| Ruth She

Hot Pot Etiquette: the Popular way of Eating in Eastern Asia


Sharing is caring, that is the essence of what it means to have Hot Pot, a highly popular way of eating in Eastern Asia. The reason for its popularity is that it’s eating in a casual, social and sharing session where friends and family get together around a table of deliciously made broth simmered over a fire at the table, or in most cases an induction stove.

A variety of foodstuffs and ingredients are laid out on the table and anyone is allowed to take an ingredient with their chopsticks whilst chit chatting, before scooping it up onto their plate, dipped in their choice of sauce, and eating it.

The best part about Hot Pot is that you get to engage with your social setting whilst cooking your own food, ever so simply. It is the act of boiling your own food, getting to see it cooked and sharing it amongst those at your table. It provides that sense of sharing, and in turn that sharing somehow leads to the act of caring and providing comfort to your diners. It becomes a great activity to do with friends as opposed to the conventional dining out, where you wait for food to be served to you.

In London, Chinatown has opened its area to a Hot Pot restaurant dedicated to the enjoyment of this way of eating. The restaurant, suitably named ‘Hot Pot Restaurant’ is located on Wardour Street and offers an extensive menu of foods you can have for your hot pot, including an array of meats like the Japanese Wagyu Beef Platter and Sliced Kurobuta as well as seafood and fish. To top that off, they also offer tantalizing appetizers such as the Crispy soft shell crab, Japanese gyoza, and Homemade aromatic duck.

The way to enjoy their Hot Pot is to first, choose from their seven broths which have been boiled for lengthy hours of time. The reason for this is so that it extracts the essence of the ingredients so that the broth becomes concentrated and nourishing. There is Tom Yum Goong, Mala Fiery, HP’s Herbal Drunken Chicken, Vitamin C Sweet Tomato (their popular one), Beauty Rich Collagen (brewed for 8 hours and contains pork bones, pork skin and black chicken carcass), Longevity Mushroom and Nourishing Thai Coconut Green Curry broths. We went for the Drunken Chicken Broth, a nourishing and tasty soup for a cold, windy day.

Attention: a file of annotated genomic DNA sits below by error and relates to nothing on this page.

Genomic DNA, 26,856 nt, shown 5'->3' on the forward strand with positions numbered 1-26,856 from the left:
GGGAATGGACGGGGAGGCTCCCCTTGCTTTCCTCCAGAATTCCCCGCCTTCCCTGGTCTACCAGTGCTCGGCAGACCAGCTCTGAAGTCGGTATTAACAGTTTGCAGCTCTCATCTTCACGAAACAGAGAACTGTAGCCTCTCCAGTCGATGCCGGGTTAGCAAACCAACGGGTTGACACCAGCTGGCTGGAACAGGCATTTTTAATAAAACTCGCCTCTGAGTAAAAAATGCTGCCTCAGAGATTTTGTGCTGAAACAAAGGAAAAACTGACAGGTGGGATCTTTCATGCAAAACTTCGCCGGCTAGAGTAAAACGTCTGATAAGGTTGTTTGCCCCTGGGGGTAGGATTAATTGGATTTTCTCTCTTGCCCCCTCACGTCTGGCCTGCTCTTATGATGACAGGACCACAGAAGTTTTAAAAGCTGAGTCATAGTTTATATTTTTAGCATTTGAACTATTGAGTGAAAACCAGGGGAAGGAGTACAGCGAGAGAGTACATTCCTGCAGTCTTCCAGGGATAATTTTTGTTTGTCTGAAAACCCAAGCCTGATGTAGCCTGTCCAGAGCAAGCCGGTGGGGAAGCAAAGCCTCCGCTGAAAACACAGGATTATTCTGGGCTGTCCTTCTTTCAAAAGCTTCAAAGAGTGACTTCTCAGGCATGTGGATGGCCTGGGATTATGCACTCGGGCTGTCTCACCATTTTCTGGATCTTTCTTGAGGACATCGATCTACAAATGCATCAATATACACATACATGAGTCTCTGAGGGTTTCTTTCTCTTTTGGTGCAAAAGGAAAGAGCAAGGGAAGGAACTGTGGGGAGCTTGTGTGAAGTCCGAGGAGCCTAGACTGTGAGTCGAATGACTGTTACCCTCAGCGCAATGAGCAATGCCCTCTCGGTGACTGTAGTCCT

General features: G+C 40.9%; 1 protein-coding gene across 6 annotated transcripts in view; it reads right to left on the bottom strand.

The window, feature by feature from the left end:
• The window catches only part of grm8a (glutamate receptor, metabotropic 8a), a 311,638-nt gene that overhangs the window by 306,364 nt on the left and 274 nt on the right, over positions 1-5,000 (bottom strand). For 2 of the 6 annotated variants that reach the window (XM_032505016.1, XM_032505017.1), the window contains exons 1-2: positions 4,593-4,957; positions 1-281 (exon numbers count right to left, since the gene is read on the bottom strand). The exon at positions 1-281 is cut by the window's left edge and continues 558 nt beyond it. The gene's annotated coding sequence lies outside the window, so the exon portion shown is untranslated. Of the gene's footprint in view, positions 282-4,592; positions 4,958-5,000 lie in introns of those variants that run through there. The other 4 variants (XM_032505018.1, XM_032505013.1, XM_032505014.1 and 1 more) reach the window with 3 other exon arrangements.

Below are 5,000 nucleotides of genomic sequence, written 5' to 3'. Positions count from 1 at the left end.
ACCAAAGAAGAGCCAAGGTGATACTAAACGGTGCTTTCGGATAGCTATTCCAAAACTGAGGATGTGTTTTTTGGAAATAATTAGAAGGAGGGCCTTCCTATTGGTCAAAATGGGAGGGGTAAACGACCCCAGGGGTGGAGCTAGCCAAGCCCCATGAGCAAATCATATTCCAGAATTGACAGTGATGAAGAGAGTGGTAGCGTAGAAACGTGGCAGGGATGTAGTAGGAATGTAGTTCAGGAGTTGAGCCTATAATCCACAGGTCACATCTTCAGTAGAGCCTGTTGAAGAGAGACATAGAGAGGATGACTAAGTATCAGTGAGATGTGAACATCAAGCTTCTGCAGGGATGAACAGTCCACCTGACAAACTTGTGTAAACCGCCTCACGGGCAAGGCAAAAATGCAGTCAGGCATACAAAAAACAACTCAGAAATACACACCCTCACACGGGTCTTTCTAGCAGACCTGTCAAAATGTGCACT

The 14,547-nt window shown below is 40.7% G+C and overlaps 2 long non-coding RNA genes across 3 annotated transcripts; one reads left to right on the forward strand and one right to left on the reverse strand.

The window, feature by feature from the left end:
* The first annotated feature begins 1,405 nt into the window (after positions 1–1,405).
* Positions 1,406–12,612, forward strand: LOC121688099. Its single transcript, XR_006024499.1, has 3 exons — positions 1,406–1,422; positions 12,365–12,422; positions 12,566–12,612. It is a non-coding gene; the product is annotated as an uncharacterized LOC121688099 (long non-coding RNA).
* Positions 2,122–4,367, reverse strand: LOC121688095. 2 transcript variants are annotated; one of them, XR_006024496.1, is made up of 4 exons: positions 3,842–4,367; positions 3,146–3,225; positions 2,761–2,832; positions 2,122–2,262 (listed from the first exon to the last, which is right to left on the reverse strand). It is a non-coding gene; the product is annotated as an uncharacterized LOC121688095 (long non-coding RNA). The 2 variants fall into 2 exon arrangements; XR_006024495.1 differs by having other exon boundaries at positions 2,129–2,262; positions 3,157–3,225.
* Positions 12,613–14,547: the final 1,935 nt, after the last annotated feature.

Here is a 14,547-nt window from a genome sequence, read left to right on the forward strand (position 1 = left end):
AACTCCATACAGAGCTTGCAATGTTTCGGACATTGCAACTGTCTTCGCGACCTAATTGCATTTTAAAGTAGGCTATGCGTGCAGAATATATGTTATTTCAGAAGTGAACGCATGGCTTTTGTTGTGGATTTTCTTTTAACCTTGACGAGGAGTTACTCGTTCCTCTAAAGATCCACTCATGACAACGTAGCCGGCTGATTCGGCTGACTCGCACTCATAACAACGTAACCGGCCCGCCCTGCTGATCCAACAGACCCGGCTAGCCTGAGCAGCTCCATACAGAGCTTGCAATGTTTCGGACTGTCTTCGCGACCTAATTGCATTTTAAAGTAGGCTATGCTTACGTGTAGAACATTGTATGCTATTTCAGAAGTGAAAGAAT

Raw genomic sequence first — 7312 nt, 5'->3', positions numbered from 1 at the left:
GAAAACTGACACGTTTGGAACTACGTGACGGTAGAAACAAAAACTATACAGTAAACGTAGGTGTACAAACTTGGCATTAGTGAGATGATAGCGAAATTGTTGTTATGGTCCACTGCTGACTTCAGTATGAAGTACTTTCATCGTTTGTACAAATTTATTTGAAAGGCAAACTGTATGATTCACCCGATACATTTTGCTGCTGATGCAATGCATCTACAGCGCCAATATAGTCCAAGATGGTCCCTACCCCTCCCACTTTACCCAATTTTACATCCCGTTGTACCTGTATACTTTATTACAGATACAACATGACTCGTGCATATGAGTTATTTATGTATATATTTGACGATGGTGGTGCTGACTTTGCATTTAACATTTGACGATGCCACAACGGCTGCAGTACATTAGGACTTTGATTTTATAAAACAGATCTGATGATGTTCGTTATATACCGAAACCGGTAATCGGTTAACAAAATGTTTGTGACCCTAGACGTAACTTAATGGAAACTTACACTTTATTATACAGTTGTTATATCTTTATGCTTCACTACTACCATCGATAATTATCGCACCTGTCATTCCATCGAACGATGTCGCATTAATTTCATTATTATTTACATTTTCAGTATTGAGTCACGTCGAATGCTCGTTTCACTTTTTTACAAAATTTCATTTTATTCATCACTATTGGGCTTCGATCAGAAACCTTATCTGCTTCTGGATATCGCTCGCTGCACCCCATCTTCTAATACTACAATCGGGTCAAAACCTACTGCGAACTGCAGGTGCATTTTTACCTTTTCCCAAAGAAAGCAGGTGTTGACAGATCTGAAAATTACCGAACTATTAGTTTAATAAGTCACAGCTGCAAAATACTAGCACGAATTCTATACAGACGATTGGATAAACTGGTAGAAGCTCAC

Once your broth is served, you can pick from any of the restaurants 60 dishes – we opted for salmon, scallops, Wagyu Beef, Marinated Beef, Marinated Pork, Japanese Tofu, Enoki Mushrooms, and from their a la carte, we tried out their Roasted Duck/Barbecue Pork platter and a Shrimp Pad Thai. The roasted duck and barbecue pork did not please us as it was rather dry, and because of this, we recommend sticking to their hot pot menu. The Pad Thai, however, did prove to be delicious. The menu also offers dim sum, but we feel that for a Hot Pot restaurant specializing in Hot Pot, there is no need to order dim sum.

Within the restaurant, there is also a bar dedicated to sauces where you can create your own mix for dipping your hot pot ingredients into.

Overall, we recommend the Hot Pot Restaurant for the experience and social gathering. The restaurant stresses on enjoyment and therefore has no limit on table times and group bookings. It is about leisurely eating in a fun atmosphere.

Visit Hot Pot Restaurant in Chinatown

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